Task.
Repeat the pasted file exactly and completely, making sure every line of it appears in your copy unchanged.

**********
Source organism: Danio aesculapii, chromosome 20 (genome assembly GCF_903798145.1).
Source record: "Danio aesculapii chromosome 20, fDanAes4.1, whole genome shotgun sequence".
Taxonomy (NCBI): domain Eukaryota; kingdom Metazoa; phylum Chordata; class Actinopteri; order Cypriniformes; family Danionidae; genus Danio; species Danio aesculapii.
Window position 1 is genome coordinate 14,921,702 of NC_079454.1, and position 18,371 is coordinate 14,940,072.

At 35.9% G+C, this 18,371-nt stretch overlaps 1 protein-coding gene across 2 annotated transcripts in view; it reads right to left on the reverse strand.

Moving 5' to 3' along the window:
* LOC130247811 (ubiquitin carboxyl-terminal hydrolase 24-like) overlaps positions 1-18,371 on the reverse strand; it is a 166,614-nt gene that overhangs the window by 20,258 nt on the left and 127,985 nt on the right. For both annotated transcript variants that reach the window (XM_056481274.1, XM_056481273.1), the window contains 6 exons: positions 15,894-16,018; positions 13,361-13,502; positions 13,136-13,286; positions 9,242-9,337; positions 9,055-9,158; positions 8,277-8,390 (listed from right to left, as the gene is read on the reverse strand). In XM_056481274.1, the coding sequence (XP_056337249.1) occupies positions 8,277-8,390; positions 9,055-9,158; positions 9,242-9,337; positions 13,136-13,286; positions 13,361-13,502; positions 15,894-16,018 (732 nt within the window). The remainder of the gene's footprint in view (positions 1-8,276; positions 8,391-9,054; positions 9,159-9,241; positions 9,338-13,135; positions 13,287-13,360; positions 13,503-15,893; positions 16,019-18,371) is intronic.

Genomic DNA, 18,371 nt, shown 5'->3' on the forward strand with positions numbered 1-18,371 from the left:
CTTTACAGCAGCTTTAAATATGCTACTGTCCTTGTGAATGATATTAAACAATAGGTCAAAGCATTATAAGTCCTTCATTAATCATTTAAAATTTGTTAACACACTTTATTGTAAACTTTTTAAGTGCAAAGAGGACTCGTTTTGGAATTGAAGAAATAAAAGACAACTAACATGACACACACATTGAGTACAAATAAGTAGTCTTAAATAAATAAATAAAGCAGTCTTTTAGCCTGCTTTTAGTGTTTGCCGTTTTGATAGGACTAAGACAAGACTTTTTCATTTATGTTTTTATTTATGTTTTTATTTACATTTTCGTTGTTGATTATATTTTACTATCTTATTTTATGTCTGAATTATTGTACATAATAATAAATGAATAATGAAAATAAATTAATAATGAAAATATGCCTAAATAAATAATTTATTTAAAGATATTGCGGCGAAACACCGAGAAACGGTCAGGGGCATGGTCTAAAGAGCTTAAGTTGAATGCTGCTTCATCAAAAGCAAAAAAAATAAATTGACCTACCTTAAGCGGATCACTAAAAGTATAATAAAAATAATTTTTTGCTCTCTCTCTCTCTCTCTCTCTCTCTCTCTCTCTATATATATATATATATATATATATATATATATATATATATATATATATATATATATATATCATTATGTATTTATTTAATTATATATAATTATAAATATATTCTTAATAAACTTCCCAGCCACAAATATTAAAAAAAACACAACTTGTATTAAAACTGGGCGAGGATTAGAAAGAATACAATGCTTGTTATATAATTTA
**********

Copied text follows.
Source organism: Danio aesculapii, chromosome 20 (genome assembly GCF_903798145.1).
Source record: "Danio aesculapii chromosome 20, fDanAes4.1, whole genome shotgun sequence".
Taxonomy (NCBI): domain Eukaryota; kingdom Metazoa; phylum Chordata; class Actinopteri; order Cypriniformes; family Danionidae; genus Danio; species Danio aesculapii.
Window position 1 is genome coordinate 14,921,702 of NC_079454.1, and position 18,371 is coordinate 14,940,072.

At 35.9% G+C, this 18,371-nt stretch overlaps 1 protein-coding gene across 2 annotated transcripts in view; it reads right to left on the reverse strand.

Moving 5' to 3' along the window:
* LOC130247811 (ubiquitin carboxyl-terminal hydrolase 24-like) overlaps positions 1-18,371 on the reverse strand; it is a 166,614-nt gene that overhangs the window by 20,258 nt on the left and 127,985 nt on the right. For both annotated transcript variants that reach the window (XM_056481274.1, XM_056481273.1), the window contains 6 exons: positions 15,894-16,018; positions 13,361-13,502; positions 13,136-13,286; positions 9,242-9,337; positions 9,055-9,158; positions 8,277-8,390 (listed from right to left, as the gene is read on the reverse strand). In XM_056481274.1, the coding sequence (XP_056337249.1) occupies positions 8,277-8,390; positions 9,055-9,158; positions 9,242-9,337; positions 13,136-13,286; positions 13,361-13,502; positions 15,894-16,018 (732 nt within the window). The remainder of the gene's footprint in view (positions 1-8,276; positions 8,391-9,054; positions 9,159-9,241; positions 9,338-13,135; positions 13,287-13,360; positions 13,503-15,893; positions 16,019-18,371) is intronic.

Genomic DNA, 18,371 nt, shown 5'->3' on the forward strand with positions numbered 1-18,371 from the left:
CTTTACAGCAGCTTTAAATATGCTACTGTCCTTGTGAATGATATTAAACAATAGGTCAAAGCATTATAAGTCCTTCATTAATCATTTAAAATTTGTTAACACACTTTATTGTAAACTTTTTAAGTGCAAAGAGGACTCGTTTTGGAATTGAAGAAATAAAAGACAACTAACATGACACACACATTGAGTACAAATAAGTAGTCTTAAATAAATAAATAAAGCAGTCTTTTAGCCTGCTTTTAGTGTTTGCCGTTTTGATAGGACTAAGACAAGACTTTTTCATTTATGTTTTTATTTATGTTTTTATTTACATTTTCGTTGTTGATTATATTTTACTATCTTATTTTATGTCTGAATTATTGTACATAATAATAAATGAATAATGAAAATAAATTAATAATGAAAATATGCCTAAATAAATAATTTATTTAAAGATATTGCGGCGAAACACCGAGAAACGGTCAGGGGCATGGTCTAAAGAGCTTAAGTTGAATGCTGCTTCATCAAAAGCAAAAAAAATAAATTGACCTACCTTAAGCGGATCACTAAAAGTATAATAAAAATAATTTTTTGCTCTCTCTCTCTCTCTCTCTCTCTCTCTCTCTCTATATATATATATATATATATATATATATATATATATATATATATATATATATATATATATCATTATGTATTTATTTAATTATATATAATTATAAATATATTCTTAATAAACTTCCCAGCCACAAATATTAAAAAAAACACAACTTGTATTAAAACTGGGCGAGGATTAGAAAGAATACAATGCTTGTTATATAATTTA